The decision about what treatment you have– if any – will depend on your risk of fracture. This will be based on a number of factors, such as your age, the risk of fracture, any previous injury history and the results of your DXA scan.
You may not need or want to take medication to treat osteoporosis. However, you should ensure that you’re maintaining sufficient levels of calcium and vitamin D. To achieve this, your healthcare team will ask you about your diet and may recommend making changes or taking supplements.
Greek National Authorities have made some recommendations about who should be treated with medication for osteoporosis.
For postmenopausal women with osteoporosis who haven’t had a fracture: Alendronate, etidronate, risedronate, raloxifene and strontium ranelate for the primary prevention of osteoporotic fragility fractures in postmenopausal women.
For postmenopausal women with osteoporosis who’ve had a fracture: Alendronate, etidronate, risedronate, raloxifene, strontium ranelate and teriparatide for the secondary prevention of osteoporotic fragility fractures in postmenopausal women.
Among women ≤55 yrs lacking risk factors (history of venous thromboembolism, breast cancer, etc) and experiencing menopausal symptoms, estrogens (HRT) could be the treatment of choice while reducing all osteoporotic fractures (vertebral, non-vertebral, hip)
The need to initiate treatment and the appropriate type of treatment always needs to be individualised.
How can osteoporosis be prevented?
Your genes are responsible for determining your height and the strength of your skeleton, but lifestyle factors such as diet and exercise influence how healthy your bones are. Until the age of 20- 25 ετών every day, our body builds a little bit more amount of bony tissue ( bone mass) than the amount destroyed. Therefore, when we are 25 years old we achieve the highest bone density in our entire life. This is called ‘peak bone mass’ and it plays an important role in whether we will develop osteoporosis later in life, or not. The most important factors to prevent osteoporosis are the following:
Regular exercise is essential. Adults aged 19 to 64 should do at least 150 minutes (2 hours and 30 minutes) of moderate-intensity aerobic activity, such as cycling or fast walking, every week.
Weight-bearing exercise and resistance exercise are particularly important for improving bone density and helping to prevent osteoporosis.
As well as aerobic exercise, adults aged 19 to 64 should also do muscle-strengthening activities on two or more days a week by working all the major body muscle groups.
Eating a healthy balanced diet is recommended for everyone. It can help prevent many serious health conditions, including heart disease, diabetes and many forms of cancer, as well as osteoporosis.
Calcium is important for maintaining strong bones. Adults need 700mg a day, which you should be able to get from your daily diet. Calcium-rich foods include leafy green vegetables, dried fruit and dairy products.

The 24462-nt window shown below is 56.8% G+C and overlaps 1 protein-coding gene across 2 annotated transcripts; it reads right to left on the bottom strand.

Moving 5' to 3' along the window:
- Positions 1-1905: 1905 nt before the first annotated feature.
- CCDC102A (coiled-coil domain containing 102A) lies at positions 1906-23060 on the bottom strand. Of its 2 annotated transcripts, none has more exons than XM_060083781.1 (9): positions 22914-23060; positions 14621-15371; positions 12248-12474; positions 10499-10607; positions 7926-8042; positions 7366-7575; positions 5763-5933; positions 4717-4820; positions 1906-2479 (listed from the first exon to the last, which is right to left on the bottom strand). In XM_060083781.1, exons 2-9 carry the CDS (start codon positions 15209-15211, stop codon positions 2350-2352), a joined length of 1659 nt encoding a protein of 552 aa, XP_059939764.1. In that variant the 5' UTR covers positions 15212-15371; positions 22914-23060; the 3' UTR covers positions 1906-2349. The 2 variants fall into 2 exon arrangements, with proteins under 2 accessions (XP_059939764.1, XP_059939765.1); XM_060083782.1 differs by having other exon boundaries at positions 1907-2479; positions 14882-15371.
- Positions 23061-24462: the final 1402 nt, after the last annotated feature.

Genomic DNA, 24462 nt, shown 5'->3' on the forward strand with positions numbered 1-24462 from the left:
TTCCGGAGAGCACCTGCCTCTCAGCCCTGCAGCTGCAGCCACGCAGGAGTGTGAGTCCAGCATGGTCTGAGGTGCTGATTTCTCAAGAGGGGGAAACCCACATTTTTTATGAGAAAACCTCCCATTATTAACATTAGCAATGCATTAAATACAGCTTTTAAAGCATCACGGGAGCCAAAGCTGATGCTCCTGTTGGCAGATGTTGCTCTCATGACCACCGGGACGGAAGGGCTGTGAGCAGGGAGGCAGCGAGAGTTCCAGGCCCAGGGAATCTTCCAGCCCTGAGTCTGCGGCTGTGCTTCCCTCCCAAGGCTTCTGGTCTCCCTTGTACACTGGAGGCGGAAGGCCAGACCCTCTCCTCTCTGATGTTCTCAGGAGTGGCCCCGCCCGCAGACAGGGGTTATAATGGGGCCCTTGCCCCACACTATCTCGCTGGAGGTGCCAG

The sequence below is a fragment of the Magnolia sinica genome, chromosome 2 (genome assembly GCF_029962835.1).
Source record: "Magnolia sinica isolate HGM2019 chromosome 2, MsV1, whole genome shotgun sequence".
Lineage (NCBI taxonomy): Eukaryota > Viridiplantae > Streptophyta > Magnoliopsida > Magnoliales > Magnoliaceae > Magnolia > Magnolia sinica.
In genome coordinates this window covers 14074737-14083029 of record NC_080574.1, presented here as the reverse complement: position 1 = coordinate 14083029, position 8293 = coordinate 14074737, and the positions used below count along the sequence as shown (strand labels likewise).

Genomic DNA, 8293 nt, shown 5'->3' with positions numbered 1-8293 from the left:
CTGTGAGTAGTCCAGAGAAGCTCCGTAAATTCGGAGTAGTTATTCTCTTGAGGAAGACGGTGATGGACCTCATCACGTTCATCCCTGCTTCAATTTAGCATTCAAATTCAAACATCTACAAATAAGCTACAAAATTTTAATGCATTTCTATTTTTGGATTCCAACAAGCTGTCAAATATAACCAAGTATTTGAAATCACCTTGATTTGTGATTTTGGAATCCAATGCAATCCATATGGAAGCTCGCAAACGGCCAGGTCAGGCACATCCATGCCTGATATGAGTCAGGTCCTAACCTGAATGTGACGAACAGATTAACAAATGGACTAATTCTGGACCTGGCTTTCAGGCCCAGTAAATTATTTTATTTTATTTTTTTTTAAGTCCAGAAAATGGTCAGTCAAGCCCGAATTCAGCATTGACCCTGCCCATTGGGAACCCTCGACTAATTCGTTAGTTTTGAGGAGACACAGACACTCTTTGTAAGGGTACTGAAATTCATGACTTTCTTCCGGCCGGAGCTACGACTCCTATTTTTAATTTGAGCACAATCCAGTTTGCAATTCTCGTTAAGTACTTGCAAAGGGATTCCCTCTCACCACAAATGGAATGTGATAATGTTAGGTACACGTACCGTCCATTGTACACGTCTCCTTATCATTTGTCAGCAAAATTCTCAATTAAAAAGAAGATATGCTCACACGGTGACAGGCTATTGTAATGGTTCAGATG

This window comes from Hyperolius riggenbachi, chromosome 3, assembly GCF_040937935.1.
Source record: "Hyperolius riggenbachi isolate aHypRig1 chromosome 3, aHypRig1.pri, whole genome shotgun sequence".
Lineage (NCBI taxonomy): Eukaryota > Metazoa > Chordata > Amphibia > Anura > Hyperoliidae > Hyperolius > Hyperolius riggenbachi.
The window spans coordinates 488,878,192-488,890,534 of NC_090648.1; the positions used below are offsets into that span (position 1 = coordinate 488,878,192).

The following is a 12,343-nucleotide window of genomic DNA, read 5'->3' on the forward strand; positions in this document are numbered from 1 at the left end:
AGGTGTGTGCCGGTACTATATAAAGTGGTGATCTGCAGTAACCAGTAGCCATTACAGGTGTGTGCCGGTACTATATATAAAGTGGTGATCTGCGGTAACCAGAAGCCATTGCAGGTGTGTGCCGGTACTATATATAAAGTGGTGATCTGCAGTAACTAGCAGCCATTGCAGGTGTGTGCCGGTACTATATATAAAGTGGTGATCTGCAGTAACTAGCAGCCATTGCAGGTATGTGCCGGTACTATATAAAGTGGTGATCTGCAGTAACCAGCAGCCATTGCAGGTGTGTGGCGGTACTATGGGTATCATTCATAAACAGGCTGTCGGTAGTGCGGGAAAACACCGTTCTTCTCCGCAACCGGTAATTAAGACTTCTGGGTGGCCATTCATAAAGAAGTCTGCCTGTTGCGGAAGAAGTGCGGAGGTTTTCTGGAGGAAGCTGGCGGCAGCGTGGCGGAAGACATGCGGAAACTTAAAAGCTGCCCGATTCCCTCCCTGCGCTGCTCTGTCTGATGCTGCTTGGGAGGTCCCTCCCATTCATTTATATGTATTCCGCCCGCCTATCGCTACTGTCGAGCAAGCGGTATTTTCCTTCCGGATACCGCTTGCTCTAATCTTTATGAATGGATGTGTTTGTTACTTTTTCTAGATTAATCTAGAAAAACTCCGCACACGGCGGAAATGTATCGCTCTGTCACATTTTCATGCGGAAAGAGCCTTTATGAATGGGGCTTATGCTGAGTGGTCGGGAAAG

Vitamin D is also important for healthy bones and teeth because it helps your body absorb calcium. Vitamin D can be found in eggs, milk and oily fish.
However, most vitamin D is made in the skin in response to sunlight. Short exposure to sunlight without wearing sunscreen (10 minutes twice a day) throughout the summer should provide you with enough vitamin D for the whole year. Luckily enough, adequate sunlight does not constitute a problem for Greece! Women who are pregnant or breastfeeding may be at risk of not getting enough vitamin D due to their increased needs.
If you’re at risk of not getting enough vitamin D through your diet or lifestyle, you can take a vitamin D supplement. For adults, 10 micrograms a day of vitamin D is recommended.
Other lifestyle factors that can help prevent osteoporosis include:
quitting smoking – smoking is associated with an increased risk of osteoporosis
limiting your alcohol intake – the recommended daily limit is 2-3 units for women; it’s also important to avoid binge drinking
Living with osteoporosis
The key points every elderly person, their family members and everyone involved in their care should know, are the following:
Having osteoporosis doesn’t mean you’ll definitely have a fracture. There are measures you can take to reduce your risk of a fall or break.
Check your home for hazards you may trip over, such as trailing wires. Make sure rugs and carpets are secure, and keep rubber mats by the sink and in the bath to prevent slipping.
Stay active and healthy – for example, through exercise and diet – is likely to keep you independent and reduce your risk of falling
If you’re unsteady on your feet or fall, speak to your GP so possible causes of falls, such as poor eyesight, certain medications, and poor muscle strength and balance, can be identified and treated.